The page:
Is SCO Denting Customers Buying Plans?

A series of off-the-cuff interviews at LinuxWorld found that SCO's legal attacks against Linux vendors aren't stopping customers from using Linux.

NEW YORK—Are The SCO Group Inc.s ongoing legal attacks against Linux vendors putting any dent in customers plans to buy Linux? The answer is a resounding "No," judging from reactions of showgoers at this weeks LinuxWorld here.

A series of off-the-cuff interviews found, however, that opinions are divided over Red Hat Inc.s lack of a real indemnification plan.

/zimages/6/28571.gifClick here for Red Hats plan to protect its Linux customers.

"SCO is just out for money," contended an IT staffer from the US. Department of State.

The State Department is now exploring a move to Linux for running its core applications. "Linux is robust," the IT staffer reasoned.

Two employees from solutions provider Ideal Technology said SCOs actions are not stopping their customers from using Linux. Ideals customer base includes government agencies, along with big defense contractors.

"The government does what it wants, anyway," said Jordan Jacobs, an Ideal vice president.

"Most of our customers think that the whole SCO thing is a lot of bull," added B. Anthony Kolstee, the companys systems administrator/trainer.

One of Ideals customers, a major defense contractor, did send out a "cautionary" letter to employees about the SCO situation. Jacobs said he wouldnt be surprised to find out other customers have done so, as well. "Ordinarily, youd think that middle managers receiving letters like that might decide to hold off for a while." Yet Ideal has received absolutely no cancellations of its Linux orders, he said.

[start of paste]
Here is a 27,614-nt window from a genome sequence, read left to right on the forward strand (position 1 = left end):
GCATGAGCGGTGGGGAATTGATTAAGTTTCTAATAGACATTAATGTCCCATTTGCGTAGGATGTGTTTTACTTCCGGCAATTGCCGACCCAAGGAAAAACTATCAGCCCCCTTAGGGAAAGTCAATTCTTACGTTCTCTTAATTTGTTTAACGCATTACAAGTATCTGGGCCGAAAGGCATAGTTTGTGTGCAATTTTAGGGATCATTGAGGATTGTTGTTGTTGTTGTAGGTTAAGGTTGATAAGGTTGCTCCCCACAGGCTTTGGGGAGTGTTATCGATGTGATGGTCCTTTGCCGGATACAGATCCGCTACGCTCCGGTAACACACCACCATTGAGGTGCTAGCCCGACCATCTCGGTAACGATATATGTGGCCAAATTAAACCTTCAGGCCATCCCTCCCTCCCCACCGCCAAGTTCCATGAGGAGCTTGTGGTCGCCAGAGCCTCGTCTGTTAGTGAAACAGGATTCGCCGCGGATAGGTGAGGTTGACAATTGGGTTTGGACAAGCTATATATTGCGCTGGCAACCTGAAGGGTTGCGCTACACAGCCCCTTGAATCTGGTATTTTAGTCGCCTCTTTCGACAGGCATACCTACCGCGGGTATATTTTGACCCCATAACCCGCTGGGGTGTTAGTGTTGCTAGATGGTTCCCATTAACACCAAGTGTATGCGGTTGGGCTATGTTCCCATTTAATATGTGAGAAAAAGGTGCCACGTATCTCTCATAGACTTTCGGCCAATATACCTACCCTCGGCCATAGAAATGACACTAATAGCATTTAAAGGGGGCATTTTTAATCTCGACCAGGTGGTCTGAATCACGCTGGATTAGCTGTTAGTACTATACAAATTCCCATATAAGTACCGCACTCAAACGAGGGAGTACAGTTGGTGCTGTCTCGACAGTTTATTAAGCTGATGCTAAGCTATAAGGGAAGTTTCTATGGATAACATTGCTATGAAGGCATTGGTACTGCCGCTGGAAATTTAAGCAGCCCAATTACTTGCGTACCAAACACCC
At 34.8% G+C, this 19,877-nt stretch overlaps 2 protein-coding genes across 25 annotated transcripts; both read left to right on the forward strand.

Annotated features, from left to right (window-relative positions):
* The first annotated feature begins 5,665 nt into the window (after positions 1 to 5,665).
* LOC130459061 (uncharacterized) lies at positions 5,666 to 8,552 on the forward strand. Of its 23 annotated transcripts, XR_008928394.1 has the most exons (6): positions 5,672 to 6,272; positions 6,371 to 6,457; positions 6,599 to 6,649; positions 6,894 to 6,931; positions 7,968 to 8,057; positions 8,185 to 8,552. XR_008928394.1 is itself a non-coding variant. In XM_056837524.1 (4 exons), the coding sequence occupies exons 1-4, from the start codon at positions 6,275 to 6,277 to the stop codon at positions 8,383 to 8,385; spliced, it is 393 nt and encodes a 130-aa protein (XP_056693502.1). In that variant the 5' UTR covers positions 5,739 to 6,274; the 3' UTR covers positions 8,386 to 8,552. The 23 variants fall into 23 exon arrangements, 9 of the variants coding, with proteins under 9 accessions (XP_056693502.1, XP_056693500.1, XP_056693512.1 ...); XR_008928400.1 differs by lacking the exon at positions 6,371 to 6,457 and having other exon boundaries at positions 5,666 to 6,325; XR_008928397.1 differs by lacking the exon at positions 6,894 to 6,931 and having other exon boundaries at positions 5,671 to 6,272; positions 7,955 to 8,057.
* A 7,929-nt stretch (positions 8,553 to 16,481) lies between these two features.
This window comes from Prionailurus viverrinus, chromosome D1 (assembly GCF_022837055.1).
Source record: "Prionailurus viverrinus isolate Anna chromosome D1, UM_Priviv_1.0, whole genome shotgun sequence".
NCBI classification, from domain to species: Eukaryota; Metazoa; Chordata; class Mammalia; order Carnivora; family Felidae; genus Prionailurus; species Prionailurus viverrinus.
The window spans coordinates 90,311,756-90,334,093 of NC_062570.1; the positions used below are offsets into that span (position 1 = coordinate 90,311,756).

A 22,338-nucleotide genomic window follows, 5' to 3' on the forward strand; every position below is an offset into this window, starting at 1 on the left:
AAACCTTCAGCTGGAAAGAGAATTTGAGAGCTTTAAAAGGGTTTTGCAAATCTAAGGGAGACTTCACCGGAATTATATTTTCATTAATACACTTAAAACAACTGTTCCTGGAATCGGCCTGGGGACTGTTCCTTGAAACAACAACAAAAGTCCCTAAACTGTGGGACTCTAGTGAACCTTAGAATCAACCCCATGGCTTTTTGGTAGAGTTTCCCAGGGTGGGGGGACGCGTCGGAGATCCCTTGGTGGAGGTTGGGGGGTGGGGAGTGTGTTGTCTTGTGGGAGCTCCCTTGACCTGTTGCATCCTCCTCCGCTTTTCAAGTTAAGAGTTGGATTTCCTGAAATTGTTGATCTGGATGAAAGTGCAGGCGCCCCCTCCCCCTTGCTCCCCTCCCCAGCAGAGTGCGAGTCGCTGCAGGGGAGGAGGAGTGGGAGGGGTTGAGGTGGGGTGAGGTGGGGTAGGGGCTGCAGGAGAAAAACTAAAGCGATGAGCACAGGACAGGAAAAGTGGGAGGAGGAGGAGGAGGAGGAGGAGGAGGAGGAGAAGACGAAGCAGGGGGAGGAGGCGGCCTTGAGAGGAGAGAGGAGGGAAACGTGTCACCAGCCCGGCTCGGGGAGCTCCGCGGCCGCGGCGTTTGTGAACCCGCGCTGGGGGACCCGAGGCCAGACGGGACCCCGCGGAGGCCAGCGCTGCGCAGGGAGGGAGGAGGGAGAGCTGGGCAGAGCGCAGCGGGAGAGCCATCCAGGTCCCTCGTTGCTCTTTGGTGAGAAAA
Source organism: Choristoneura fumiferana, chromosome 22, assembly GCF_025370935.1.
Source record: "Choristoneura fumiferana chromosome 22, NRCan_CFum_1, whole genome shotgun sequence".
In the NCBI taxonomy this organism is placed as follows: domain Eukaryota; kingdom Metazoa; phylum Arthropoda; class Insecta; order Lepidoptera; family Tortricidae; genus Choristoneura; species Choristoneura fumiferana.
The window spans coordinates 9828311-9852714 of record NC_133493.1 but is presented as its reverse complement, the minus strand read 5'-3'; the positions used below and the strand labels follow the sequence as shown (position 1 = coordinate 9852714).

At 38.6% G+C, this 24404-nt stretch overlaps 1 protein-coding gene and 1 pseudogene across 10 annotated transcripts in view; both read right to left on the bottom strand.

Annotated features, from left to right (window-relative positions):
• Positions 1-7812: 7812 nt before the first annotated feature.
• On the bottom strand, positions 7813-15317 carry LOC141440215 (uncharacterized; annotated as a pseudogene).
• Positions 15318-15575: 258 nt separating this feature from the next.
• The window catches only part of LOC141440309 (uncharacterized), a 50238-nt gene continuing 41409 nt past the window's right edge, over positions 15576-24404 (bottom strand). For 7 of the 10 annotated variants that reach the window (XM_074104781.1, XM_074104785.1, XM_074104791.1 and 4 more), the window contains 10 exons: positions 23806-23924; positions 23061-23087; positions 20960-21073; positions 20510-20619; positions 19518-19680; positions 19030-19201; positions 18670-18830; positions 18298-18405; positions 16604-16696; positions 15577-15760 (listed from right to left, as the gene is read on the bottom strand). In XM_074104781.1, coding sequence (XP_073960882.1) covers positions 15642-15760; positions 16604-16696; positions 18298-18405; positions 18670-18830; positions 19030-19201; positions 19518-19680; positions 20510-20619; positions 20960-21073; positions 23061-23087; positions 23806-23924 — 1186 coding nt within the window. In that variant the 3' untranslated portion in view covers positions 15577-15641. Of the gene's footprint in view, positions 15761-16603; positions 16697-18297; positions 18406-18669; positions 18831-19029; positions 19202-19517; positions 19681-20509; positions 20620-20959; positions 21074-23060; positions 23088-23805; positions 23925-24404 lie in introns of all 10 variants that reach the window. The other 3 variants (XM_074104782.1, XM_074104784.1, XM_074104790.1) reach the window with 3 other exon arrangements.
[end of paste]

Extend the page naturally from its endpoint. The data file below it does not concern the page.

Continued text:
A systems administrator from a New York-based import/export house acknowledged that his company is taking longer to migrate to Linux from Windows NT than he would like.

However, the delay has nothing whatsoever to do with SCO, he insisted. The administrator pointed instead to the need for more Linux applications.

A systems analyst from a major bank also cited the "robustness" of Linux. Eyeing a move from NT, his firm has already started experimenting with Red Hat Linux. "NT is definitely not robust," he said.

The systems analyst added, however, that the bank might consider switching to Novell Inc.s newly acquired SuSE Linux, unless Red Hat comes up with an equivalent plan for indemnifying customers. "If we were indemnified, we couldnt be sued," he said.


Software development house Exa Corp., on the other hand, is already deploying Red Hat Linux, along with Unix- and Windows-based systems, to build computational fluid dynamics applications. Exa has no intentions of dropping Red Hat.

"I have yet to see any proof from SCO of its claims," said James Chamberlain, a systems administrator at Exa.

(Editors Note: This story has been updated since its original posting to clarify comments made by Exas Chamberlain.)